Mike Daniels continues to play at a high level, mauling OG Logan Mankins throughout the game. Whether it was slipping past Mankins and pulling down Doug Martin for a minimal gain, or getting off a block and sacking Josh McCown. Datone Jones and Josh Boyd also brought outside pressure on McCown, though Jones biggest play came in the fourth quarter. McCown felt heavy pressure and was hit as he tossed the ball forward, Jones had the awareness to find it and pluck it out of the air. It sealed the game in the fourth quarter and will give the second-year player a positive boost going forward.
If Daniels, Jones and Boyd can provide the same pressure next week against an inconsistent Lions’ offensive line, it will make Clay Matthews and Julius Peppers’ jobs easier, while forcing Matthew Stafford into making poor decisions.
It was a sensational game for the Packers pass rushers. Green Bay totaled seven sacks and 5.5 of those came from the Matthews, Peppers, Mike Neal trio. Matthews had 2.5, Peppers got to the quarterback twice and Neal brought McCown down on a blitz as well.
While we didn’t see Matthews at inside linebacker as much this week, he was extremely effective as a pass rusher. Tampa Bay tried everything against him, but Matthews speed and quick hands were the unstoppable force against what appeared to be a piece of paper mache. Matthews has recorded a sack in three straight games and two-plus in consecutive weeks. Peppers has disappeared recently, but limited snaps and a big performance might re-energize him for the playoffs.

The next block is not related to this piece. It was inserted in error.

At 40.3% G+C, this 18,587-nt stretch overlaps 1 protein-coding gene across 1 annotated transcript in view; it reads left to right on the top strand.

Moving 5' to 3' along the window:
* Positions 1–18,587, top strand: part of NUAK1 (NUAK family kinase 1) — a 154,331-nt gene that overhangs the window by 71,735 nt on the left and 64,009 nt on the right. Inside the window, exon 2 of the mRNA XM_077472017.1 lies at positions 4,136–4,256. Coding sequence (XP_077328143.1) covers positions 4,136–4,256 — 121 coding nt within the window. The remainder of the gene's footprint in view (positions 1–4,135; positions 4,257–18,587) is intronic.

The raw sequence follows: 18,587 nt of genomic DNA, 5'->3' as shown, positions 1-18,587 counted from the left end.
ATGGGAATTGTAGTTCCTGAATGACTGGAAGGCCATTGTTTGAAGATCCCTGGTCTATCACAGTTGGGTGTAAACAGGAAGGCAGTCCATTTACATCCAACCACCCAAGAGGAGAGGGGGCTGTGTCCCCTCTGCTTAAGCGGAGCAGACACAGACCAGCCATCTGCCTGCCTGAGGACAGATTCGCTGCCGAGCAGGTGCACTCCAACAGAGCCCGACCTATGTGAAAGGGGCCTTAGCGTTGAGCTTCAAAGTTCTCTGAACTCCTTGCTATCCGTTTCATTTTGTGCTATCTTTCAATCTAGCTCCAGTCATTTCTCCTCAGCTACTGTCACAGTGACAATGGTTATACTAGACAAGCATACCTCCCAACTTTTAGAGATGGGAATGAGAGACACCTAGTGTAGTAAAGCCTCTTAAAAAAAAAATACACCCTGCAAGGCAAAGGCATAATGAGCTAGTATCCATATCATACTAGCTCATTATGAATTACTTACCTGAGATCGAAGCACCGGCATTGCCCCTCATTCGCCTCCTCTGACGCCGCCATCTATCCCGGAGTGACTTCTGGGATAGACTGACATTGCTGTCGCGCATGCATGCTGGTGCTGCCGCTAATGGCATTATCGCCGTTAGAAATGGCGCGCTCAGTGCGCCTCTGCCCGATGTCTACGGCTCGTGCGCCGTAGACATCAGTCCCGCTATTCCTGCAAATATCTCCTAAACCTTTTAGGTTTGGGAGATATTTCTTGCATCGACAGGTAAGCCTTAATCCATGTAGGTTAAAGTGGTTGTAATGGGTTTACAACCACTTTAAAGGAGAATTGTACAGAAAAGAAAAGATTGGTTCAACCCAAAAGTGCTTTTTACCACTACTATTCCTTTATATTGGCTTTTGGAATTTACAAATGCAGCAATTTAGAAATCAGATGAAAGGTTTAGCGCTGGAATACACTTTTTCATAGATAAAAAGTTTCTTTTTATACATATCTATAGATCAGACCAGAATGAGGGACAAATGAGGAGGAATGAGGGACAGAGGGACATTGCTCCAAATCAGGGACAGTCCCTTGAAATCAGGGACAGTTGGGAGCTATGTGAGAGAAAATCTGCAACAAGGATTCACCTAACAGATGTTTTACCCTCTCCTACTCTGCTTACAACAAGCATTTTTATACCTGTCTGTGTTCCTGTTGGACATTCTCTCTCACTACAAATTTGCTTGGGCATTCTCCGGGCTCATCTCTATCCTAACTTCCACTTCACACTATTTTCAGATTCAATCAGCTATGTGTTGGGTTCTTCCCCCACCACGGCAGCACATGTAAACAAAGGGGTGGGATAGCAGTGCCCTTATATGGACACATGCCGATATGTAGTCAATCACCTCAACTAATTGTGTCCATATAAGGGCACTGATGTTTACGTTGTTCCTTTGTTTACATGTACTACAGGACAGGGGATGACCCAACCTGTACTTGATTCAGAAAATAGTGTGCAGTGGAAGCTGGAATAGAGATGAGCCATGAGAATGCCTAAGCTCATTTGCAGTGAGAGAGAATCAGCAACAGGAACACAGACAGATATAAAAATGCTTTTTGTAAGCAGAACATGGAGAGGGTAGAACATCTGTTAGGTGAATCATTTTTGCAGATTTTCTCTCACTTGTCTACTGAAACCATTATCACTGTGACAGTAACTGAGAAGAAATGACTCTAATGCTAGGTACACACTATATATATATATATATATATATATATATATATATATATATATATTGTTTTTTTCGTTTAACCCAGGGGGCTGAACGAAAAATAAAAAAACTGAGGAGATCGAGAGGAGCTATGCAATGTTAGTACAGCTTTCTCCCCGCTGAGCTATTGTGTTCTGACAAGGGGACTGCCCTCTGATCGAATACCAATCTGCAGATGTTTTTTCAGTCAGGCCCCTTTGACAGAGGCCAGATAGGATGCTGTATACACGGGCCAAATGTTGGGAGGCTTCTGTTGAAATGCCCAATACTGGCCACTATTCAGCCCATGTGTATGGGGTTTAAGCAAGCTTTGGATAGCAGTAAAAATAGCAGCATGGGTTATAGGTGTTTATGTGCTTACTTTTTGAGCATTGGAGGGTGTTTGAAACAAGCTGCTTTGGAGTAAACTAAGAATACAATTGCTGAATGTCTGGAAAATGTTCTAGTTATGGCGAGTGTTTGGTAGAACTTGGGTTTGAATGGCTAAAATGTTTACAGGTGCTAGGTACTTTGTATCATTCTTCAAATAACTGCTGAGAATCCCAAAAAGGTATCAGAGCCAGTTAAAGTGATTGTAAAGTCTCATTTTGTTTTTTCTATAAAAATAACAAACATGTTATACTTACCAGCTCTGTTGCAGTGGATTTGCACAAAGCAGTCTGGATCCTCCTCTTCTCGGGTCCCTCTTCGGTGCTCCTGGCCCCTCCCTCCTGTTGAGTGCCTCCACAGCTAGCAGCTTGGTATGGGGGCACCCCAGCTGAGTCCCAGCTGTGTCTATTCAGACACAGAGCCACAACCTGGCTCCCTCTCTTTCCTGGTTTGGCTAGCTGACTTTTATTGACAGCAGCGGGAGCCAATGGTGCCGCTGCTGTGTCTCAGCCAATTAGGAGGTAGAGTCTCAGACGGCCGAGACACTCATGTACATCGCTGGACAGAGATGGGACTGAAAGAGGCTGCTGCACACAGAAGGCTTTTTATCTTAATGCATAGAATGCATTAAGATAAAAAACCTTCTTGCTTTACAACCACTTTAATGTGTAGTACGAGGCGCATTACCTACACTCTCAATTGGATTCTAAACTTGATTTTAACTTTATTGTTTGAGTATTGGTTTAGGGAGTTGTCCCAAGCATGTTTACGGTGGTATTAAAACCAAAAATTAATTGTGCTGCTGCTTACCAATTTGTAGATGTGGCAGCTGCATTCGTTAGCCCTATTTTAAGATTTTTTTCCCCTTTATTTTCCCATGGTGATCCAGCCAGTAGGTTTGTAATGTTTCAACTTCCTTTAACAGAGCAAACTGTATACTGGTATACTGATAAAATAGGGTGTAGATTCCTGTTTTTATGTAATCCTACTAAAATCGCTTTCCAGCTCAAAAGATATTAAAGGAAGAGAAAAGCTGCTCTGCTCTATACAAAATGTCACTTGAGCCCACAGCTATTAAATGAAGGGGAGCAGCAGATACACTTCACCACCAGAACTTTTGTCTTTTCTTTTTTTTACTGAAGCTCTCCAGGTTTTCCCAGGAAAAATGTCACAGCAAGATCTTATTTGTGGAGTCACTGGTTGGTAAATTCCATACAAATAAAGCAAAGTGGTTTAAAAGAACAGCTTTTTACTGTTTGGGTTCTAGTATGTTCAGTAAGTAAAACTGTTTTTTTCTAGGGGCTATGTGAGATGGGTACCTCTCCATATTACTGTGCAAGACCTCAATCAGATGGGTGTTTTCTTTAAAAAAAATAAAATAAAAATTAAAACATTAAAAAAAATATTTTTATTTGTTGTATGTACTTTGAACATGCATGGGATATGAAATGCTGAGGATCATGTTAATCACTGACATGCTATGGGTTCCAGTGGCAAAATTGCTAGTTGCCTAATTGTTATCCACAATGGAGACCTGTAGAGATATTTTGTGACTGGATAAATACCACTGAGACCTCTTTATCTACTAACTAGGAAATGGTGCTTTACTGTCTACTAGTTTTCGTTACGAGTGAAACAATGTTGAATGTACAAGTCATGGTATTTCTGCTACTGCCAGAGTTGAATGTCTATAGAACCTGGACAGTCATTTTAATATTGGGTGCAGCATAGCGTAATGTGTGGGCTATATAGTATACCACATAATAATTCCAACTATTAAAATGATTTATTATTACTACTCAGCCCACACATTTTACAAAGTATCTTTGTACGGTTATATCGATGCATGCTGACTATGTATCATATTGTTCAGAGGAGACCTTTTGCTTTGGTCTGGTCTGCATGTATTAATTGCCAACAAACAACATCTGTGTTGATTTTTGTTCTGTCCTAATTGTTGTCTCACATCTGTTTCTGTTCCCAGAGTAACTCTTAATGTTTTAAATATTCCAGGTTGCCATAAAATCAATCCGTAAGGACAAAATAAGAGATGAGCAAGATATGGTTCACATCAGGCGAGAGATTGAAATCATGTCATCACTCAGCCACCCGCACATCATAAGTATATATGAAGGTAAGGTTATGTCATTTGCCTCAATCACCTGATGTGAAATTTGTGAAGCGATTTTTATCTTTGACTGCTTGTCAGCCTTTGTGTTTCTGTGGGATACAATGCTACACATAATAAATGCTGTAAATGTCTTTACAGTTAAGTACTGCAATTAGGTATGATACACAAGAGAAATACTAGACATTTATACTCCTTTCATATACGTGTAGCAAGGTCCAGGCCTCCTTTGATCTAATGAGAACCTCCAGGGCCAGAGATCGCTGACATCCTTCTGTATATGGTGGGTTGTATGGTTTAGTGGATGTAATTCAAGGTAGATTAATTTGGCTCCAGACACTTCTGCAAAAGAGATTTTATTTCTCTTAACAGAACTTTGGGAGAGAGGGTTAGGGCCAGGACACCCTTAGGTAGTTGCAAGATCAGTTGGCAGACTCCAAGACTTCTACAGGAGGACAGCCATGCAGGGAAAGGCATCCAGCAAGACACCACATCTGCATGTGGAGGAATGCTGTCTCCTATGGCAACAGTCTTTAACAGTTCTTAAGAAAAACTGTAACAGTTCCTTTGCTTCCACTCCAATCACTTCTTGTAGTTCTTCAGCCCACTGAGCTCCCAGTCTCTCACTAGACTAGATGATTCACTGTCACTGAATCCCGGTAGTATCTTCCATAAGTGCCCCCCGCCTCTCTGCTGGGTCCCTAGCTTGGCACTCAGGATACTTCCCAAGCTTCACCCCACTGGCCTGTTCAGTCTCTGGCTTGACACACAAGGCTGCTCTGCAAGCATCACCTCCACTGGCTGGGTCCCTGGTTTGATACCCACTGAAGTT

Sam Barrington did another fine job at inside linebacker, making stops in the run game and earning DC Dom Capers’ trust for shining when he was welcomed to the starting unit. He likely won’t ever be a great linebacker, but in the Packers’ situation, he has provided just what this defense has needed as a role player.
The secondary has not been a strength for the Packers this season, but this was a different group against the Buccaneers. Yes, there were some easy throws that McCown missed, but that can also be credited to a great pass rush.
I think Morgan Burnett played his best game as a Packer today.
— Aaron Nagler (@AaronNagler) December 22, 2014
Less than a week after being named a defensive captain for the playoffs, safety Morgan Burnett was the best player on the field this week. It looked like he played with a GPS on the field, always finding the ball carrier and wrapping up to prevent a gain of yards. Burnett finished with nine solo tackles and was exceptional versus the run, coming up to make stops right at the line of scrimmage. It was Burnett’s play that was key to holding Tampa Bay to just 16 yards on 14 carries.
Rookie Ha’Sean Clinton-Dix showed signs of improvement–after struggling with his tackling technique in previous weeks. He did a much better job staying square with the ball-carrier and wrapping up, bringing his opponent down securely. He also made a nice play in coverage, teaming up with CB Sam Shields to tip a deep ball away.
This is just the performance the secondary needed as they head back to Lambeau to face Calvin Johnson and Golden Tate. Johnson may no longer be the best wide receiver in football, but he is still a gamechanging playmaker and Tate has emerged as the perfect No. 2 receiver to complement him.
This unit’s biggest test will come next Sunday. We’ll see if they’re up to the task.